Sedgefield Country Club’s No. 15 daunts many visiting golfers during the Wyndham Championship. Some nail it when needed.

Davis Love III eagled the hole to secure last year’s win. On the third day of the 2016 tourney — Saturday, Aug. 20 — Jim Furyk also eagled No. 15, hitting the second-longest putt of his illustrious career.

Graeme McDowell missed the green on his approach.

“Please stop,” he hissed through gritted teeth in his Northern Irish brogue. “Please stop, please stop!”

It rolled off the front back onto the fairway.

But I wasn’t following McDowell or Furyk.

Back at the seventh hole, my lifelong chum Zack Benson cooked a whole hog for a Wyndham Championship party on Saturday at his buddy’s house to the right of the green. Men in polos and shorts, women in sundresses and Ray-Bans, drank Bud Light in the shade and watched the throngs cheering on famed pros like McDowell and Rickie Fowler as they putted on the punchbowl green.

“You here for a sandwich?” he asked. “Grab some ’cue.”

“Nah, I don’t have time,” I said. I wish I had; he sure can cook a pig. “I’m following a player, so I jumped ahead to say hi.”

“Who’re you following?”

“Kyle Stanley.”

Somehow, even his Oakleys betrayed his confusion.

“Never heard of ’im.”

Kyle Stanley of Gig Harbor, Wash. played golf at Clemson University and first earned his tour card for the 2011 season at age 24. He made up for lost time with four top-10 finishes and a spot in the British Open at Royal St. George’s in Kent, England. His next year was a whirlwind; he melted down in the 2012 Farmers Insurance Open, blowing a 3-stroke lead on the last hole, then recorded his first tour win the next week in the Phoenix Open at the Tournament Players Club in Scottsdale, Ariz. He lost his card in 2014, but fared so well in the 2015 Tour finals that he regained playing privileges this season.

He’s been swinging upward since.

To be fair, I’d never heard of him, either. But he was on the bubble.

PGA Tour players from around the world converge on Greensboro in late August every year for the Wyndham for a few reasons. For one, Sedgefield’s course, conceived by famed designer Donald Ross, gained a reputation as one of the pros’ sleeper favorites in the years since the Wyndham was established in 2007. Another might be the $5.6 million purse.

But the main reason is that it’s the final tournament before the FedEx Cup Playoffs, the four tournaments capped by the PGA Tour Championship. The eight top finishers in the Wyndham automatically qualify for the Barclays, but only the top 125 point leaders in the FedEx standings get the chance to move on to the playoffs.

The bubble, as one might expect, refers to the players right around the cusp of that Top 125 mark. Leading into the Wyndham, Kyle Stanley ranked No. 127 in the standings, so he was a tiny puff of air on the top film of the bubble with the potential to bust the whole thing or ride along the surface.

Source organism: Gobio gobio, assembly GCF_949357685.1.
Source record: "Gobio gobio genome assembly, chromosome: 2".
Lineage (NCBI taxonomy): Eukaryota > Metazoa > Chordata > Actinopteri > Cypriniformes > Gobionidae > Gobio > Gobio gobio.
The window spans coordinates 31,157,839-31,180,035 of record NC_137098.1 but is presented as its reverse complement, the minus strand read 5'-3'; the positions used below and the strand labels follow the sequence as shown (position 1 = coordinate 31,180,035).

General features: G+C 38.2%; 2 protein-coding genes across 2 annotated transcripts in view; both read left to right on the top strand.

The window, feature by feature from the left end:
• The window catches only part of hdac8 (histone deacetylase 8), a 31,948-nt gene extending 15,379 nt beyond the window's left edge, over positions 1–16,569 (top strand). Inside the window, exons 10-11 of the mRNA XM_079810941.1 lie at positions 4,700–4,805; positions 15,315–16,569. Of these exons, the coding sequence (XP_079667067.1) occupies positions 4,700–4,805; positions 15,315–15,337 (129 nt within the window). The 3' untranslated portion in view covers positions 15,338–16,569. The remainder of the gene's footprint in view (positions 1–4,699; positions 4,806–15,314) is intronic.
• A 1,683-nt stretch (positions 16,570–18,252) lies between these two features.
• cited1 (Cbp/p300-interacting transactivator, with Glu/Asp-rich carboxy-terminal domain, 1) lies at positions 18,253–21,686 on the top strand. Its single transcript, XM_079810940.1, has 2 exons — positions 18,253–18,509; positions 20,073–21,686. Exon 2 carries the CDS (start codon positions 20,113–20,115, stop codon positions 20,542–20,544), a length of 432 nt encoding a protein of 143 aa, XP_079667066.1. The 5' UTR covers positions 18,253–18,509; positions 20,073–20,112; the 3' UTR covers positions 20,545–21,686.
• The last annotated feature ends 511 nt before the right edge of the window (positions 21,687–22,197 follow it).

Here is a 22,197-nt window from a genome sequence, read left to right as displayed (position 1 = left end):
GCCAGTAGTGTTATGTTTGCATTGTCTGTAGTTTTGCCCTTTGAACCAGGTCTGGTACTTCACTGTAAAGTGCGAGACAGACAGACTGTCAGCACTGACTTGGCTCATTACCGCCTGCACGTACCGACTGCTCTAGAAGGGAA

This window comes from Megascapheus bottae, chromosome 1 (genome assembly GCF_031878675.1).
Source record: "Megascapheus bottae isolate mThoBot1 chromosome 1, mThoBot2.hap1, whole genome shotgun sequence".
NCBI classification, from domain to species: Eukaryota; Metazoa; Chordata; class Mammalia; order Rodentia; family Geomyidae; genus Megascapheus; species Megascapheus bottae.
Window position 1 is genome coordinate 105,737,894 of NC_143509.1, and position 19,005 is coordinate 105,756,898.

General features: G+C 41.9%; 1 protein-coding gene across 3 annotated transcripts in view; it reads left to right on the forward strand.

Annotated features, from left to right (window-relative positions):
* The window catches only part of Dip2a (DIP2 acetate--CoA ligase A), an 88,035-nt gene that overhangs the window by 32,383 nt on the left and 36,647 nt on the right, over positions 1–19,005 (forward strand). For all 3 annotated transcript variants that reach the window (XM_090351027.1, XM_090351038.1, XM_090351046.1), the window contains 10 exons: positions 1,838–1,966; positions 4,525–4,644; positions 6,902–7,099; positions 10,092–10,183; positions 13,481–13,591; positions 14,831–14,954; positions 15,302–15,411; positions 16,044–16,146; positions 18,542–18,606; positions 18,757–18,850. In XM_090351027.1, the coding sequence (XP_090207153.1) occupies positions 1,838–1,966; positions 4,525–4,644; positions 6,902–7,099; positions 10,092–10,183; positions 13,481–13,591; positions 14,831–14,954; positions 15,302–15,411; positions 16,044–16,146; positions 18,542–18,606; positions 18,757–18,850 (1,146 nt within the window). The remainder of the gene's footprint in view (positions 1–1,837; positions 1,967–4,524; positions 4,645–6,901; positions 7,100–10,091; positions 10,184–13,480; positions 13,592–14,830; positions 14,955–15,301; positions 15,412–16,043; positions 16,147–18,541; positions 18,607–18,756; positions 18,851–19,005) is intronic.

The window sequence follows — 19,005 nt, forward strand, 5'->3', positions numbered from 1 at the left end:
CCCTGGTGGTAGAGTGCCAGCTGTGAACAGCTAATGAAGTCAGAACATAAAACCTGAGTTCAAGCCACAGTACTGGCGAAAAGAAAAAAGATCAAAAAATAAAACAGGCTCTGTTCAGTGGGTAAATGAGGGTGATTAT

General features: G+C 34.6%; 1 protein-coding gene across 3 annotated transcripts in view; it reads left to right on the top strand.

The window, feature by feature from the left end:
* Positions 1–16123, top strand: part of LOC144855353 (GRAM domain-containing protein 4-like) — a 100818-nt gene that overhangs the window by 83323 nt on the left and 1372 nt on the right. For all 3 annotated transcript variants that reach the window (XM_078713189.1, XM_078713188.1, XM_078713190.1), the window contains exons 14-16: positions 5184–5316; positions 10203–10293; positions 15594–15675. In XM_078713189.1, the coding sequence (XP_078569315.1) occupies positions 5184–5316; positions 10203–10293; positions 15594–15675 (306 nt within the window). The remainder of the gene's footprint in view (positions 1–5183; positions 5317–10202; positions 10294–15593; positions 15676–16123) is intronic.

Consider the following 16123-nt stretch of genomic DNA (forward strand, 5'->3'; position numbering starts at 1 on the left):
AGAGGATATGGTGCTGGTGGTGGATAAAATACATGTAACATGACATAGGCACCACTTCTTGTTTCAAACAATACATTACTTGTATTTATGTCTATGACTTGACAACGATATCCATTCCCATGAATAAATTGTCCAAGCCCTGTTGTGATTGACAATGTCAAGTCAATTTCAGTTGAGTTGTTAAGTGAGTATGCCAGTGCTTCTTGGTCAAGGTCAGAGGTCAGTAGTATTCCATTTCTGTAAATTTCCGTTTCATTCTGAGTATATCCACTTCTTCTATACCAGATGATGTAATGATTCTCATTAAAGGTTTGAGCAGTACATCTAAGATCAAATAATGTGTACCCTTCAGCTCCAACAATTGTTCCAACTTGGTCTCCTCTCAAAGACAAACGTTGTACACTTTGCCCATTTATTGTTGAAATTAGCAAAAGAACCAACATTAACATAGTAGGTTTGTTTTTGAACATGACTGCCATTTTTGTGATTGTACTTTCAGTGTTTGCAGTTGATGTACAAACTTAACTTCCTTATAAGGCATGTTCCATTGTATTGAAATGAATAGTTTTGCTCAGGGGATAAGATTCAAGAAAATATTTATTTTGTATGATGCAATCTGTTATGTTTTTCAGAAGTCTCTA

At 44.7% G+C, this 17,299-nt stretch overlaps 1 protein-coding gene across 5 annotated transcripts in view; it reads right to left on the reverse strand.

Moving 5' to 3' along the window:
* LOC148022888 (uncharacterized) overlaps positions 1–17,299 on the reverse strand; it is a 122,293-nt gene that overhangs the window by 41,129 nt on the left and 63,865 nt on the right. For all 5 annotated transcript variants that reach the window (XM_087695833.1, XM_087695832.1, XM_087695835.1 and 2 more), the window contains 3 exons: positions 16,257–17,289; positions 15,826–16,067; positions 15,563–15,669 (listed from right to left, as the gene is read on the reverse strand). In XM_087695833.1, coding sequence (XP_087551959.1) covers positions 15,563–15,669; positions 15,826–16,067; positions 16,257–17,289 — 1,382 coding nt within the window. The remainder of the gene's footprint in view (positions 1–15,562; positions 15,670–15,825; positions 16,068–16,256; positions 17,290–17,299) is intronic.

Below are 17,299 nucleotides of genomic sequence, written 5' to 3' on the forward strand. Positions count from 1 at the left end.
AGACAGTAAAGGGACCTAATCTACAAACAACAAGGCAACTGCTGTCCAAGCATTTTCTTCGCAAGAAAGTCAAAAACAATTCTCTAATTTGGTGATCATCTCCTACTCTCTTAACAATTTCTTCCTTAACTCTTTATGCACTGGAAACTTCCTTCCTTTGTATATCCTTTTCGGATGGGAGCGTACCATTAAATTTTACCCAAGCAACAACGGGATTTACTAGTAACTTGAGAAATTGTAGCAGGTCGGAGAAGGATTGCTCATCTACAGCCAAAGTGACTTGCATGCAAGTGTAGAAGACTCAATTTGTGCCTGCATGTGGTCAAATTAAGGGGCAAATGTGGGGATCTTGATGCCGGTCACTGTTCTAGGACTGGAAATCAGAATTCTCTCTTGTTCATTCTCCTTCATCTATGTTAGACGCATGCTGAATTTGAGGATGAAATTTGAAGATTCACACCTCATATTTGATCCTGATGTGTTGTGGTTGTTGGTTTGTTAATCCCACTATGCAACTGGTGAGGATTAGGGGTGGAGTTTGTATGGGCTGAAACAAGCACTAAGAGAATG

Stanley showed up against stiff competition.

This Wyndham field will probably go down as one of the finest assembled in the tournament’s history. That says a lot; Tiger Woods showed up last year, infamously flopping on the final day and retreating from golf. This year, some of the world’s best, like Fowler, McDowell, Furyk, Kevin Na, Brandt Snedeker and hall of famer Ernie Els visited humble Greensboro to play for points.

The assembled talent thrilled every day. Luke Donald aced No. 16 on Aug. 18 and won vacations for life from Wyndham; Shawn Stefani, another bubble player, holed it on Saturday to better his standings. Fans witnessed historic rounds on Aug. 19: Si Woo Kim, a relative unknown from South Korea, established a course record of 60 — 10 under par — and would’ve hit 59 if it hadn’t been for barely missing a 50-foot putt on his final hole. Lucas Glover nearly matched Kim, missing a tap-in for par to finish at 61.

Stanley may not have had the putt of his life, let alone the round of his life, but his appearance still had a story behind it.

Stanley shot 69 and an impressive 65 in the first and second day, respectively. With those rounds, he put himself in the running alongside Fowler and McDowell and ahead of former champions like Patrick Reed, Ryan Moore and Webb Simpson.

He had to do great in order to break through the No. 125 mark, and for a player with past problems in the mental game, he killed it.

He’d played well through No. 15, hitting five nice birdie putts to make up for two bogies while his partner, 26-year veteran Tom Gillis, slipped into trouble after his ball went for a swim on No. 8.

Stanley jeopardized his exemplary round when he lobbed his ball above the front bunker, nearly the same shot from the opening day.

But Stanley pulled it together.

His pitch out of the rough rolled about a yard away from the cup. Good position for anyone, especially a guy who makes over 99 percent of his three-footers.

Stanley sank the putt for birdie, no problem.

I’d never heard of him before that day, yet I found myself proud of him for bursting the bubble.

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